Posted on Friday, 09.21.12
Journalism in Cuba
Granma journalist takes refuge in Miami
By Juan Carlos Chavez
The news editor of the official Cuban daily newspaper Granma defected a
week ago during a business trip to Mexico and is now living in Miami.
Mairelys Cuevas Gómez, 27, traveled to Mexico authorized by the paper's
executive editor and with the full knowledge of other Cuban officials
and the elite in charge of the government media, according to a report
published on the website Café Fuerte.
Cuevas' defection is a new blow to the regime's news and propaganda
operation. In recent months, at least four other members of the Cuban
media also decided to ask for asylum in the United States and the United
Cuevas has declined to comment on the circumstances of her decision and
her future plans while she resolves her legal status and U.S.
authorities finalize the due process of her case.
Cuevas' decision to abandon Cuba and to move to the country that has
been the ultimate antagonist of the island's government could be linked
to her frustration over the way the government has handled the Cuban
situation as well to a romantic relationship in South Florida, according
to sources consulted by Café Fuerte.
Cuevas' position was one of the most sensitive and trusted in Granma's
management and the paper's content. She was one of the few with
authority to approve the final edition of the newspaper.
In August, a daughter of Cuban vice president Marino Murillo, who has
occasionally been mentioned as a possible successor of Cuban leader Raúl
Castro, defected surprisingly in Florida. Glenda Murillo Díaz, 24,
crossed the Mexican border in Laredo, Texas, on Aug. 16.
Like Cuevas and Murillo, thousands of Cubans arrive in the United States
every year through the Mexican border. They then appear before U.S.
authorities and apply to be included under the dry-feet, wet-feet policy.
A photograph published on Cuevas' Facebook page shows the young woman
smiling and relaxed at the popular Bayside shopping center in downtown
Cuevas' defection drew condemnation from supporters of the government
and official bloggers on the island. Meanwhile, from the opposition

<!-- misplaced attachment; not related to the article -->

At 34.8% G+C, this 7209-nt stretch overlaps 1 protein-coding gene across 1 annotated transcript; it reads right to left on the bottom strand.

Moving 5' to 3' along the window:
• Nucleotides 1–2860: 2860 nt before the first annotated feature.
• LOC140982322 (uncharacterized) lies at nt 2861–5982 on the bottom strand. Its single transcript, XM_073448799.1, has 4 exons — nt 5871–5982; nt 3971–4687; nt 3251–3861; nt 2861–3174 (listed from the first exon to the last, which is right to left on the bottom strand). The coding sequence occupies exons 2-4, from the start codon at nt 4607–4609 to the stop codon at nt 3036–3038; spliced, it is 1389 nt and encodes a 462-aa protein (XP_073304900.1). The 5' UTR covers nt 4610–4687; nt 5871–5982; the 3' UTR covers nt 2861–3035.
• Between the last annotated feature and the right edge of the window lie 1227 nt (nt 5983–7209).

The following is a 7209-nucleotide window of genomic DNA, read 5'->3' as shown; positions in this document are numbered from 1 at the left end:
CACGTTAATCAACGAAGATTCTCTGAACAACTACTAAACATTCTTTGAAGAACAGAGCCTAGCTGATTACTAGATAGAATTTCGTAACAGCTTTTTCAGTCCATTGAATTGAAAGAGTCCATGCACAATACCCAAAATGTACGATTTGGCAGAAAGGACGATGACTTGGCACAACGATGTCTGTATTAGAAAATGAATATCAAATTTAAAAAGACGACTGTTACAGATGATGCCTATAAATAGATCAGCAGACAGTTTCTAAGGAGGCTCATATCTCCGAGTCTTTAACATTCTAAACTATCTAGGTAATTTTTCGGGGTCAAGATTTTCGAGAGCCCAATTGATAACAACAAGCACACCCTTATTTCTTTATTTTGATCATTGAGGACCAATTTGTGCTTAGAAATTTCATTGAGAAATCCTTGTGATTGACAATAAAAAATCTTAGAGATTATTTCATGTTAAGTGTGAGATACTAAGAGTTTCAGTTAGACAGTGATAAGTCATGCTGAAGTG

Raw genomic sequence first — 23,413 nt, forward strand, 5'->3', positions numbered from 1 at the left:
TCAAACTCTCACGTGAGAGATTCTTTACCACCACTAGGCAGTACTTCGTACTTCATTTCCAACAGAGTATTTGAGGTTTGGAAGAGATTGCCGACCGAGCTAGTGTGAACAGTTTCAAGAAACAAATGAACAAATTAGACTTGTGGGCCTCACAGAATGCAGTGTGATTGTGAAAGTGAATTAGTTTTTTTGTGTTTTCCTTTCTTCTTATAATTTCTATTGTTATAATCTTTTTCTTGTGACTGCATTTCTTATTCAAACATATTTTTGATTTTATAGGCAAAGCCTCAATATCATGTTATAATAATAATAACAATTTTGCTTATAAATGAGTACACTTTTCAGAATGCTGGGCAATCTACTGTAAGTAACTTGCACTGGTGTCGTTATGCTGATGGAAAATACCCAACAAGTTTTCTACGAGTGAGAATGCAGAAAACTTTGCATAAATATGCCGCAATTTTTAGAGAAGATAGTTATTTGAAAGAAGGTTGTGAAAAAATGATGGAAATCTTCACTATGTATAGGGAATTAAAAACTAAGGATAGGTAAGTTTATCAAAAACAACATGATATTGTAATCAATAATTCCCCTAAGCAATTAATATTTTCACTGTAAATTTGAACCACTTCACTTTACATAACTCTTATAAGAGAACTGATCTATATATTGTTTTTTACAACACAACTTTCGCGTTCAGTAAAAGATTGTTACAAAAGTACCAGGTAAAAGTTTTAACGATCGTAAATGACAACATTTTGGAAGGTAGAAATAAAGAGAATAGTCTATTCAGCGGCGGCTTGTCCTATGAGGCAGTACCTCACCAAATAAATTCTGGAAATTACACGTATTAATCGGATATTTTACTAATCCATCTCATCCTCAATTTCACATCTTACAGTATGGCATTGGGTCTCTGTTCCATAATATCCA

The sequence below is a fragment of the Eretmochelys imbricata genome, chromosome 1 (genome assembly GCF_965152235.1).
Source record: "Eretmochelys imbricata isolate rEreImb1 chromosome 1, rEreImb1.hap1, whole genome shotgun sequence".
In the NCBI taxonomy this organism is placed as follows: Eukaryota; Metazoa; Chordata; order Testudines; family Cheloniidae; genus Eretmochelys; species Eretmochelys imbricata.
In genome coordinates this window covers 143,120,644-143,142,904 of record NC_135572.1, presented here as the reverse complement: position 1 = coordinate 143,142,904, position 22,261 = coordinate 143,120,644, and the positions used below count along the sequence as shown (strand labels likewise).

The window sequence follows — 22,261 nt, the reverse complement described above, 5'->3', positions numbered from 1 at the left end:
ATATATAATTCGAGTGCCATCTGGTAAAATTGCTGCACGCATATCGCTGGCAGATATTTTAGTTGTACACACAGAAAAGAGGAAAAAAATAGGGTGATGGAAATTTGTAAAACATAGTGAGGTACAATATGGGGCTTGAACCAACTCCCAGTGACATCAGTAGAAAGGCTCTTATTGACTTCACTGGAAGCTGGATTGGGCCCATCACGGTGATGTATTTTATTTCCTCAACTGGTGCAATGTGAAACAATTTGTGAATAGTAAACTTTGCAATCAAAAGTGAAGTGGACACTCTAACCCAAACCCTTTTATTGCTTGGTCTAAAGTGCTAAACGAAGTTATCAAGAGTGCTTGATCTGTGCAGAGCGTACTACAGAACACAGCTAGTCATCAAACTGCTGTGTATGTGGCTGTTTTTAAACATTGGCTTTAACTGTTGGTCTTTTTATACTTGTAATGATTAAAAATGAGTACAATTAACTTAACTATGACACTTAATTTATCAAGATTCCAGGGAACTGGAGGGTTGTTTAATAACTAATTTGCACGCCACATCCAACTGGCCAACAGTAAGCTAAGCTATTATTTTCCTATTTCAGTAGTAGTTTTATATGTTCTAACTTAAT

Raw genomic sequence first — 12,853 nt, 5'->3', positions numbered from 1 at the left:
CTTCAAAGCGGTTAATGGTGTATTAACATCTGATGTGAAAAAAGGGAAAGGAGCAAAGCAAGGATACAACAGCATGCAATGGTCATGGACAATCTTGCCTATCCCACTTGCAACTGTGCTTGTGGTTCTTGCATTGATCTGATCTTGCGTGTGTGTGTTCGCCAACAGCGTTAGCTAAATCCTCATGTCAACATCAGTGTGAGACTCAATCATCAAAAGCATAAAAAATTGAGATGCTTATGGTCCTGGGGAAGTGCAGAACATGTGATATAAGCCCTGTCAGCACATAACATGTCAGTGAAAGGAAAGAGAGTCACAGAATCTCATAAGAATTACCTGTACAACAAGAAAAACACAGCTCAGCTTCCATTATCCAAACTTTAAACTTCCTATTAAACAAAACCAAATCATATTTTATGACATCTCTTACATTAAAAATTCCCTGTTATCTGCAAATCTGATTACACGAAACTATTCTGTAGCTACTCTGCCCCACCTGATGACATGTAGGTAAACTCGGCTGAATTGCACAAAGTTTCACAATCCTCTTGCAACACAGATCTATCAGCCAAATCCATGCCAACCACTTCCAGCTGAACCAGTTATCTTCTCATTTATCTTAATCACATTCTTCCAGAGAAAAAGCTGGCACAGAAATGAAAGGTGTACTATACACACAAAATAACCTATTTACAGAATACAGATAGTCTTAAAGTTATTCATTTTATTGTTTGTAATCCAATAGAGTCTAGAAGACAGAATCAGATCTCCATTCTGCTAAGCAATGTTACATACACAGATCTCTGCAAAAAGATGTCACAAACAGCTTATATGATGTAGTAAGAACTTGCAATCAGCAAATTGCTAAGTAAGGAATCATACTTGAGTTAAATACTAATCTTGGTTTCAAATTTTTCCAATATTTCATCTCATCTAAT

ranks, blogger Yoani Sánchez considered Cuevas' exit one of the most
important developments in the Cuban media recently.
"Though I have received reports that one of the fundamental elements in
her decision was emotional, it was also influenced by professional
frustration, as was the case of Marino Murillo's daughter," Sánchez told
El Nuevo Herald by telephone from her home in Havana.
She also made reference to the fact that Cuevas participated directly in
the practice of an official journalism that Sánchez called false.
"It's a personal decision, but these are people who, up to the last
minute, wore the mask of a falsehood that they were willing to validate
with their writing," Sánchez added.
El Nuevo Herald tried unsuccessfully to communicate with the office of
the top editor of Granma, Lázaro Barredo Medina, and with Enrique
Montesinos Delvaty, the digital news editor.
Reinaldo Escobar, an independent journalist, said in Havana that Cuevas'
defection is one more case of people who, "for a long time," had a
favorable position toward the regime.
"I don't condemn her for having left, but it can be uncomfortable for
people there (Cuban exiles) to graciously accept her arrival and her
claim that she is now part of them."
Cuevas was an outstanding student in the Lenin Vocational School. She
studied journalism in the University of Havana and graduated with honors
in 2007. A year later she joined the Granma team. In 2009, she wrote one
of her first reported projects titled "Steel horses inspired by Girón
(Bay of Pigs)." The story covered thoroughly the origin and training of
an elite force of the Revolutionary Armed Forces specialized in handling
and operating war tanks.
"The tank forces departed from Havana to the place of the invasion with
a courage that toppled mountains," Cuevas wrote in Granma. "That's how
they joined the fight of the people and how they defeated the enemy that
since then continues to lie in wait in all of our paths."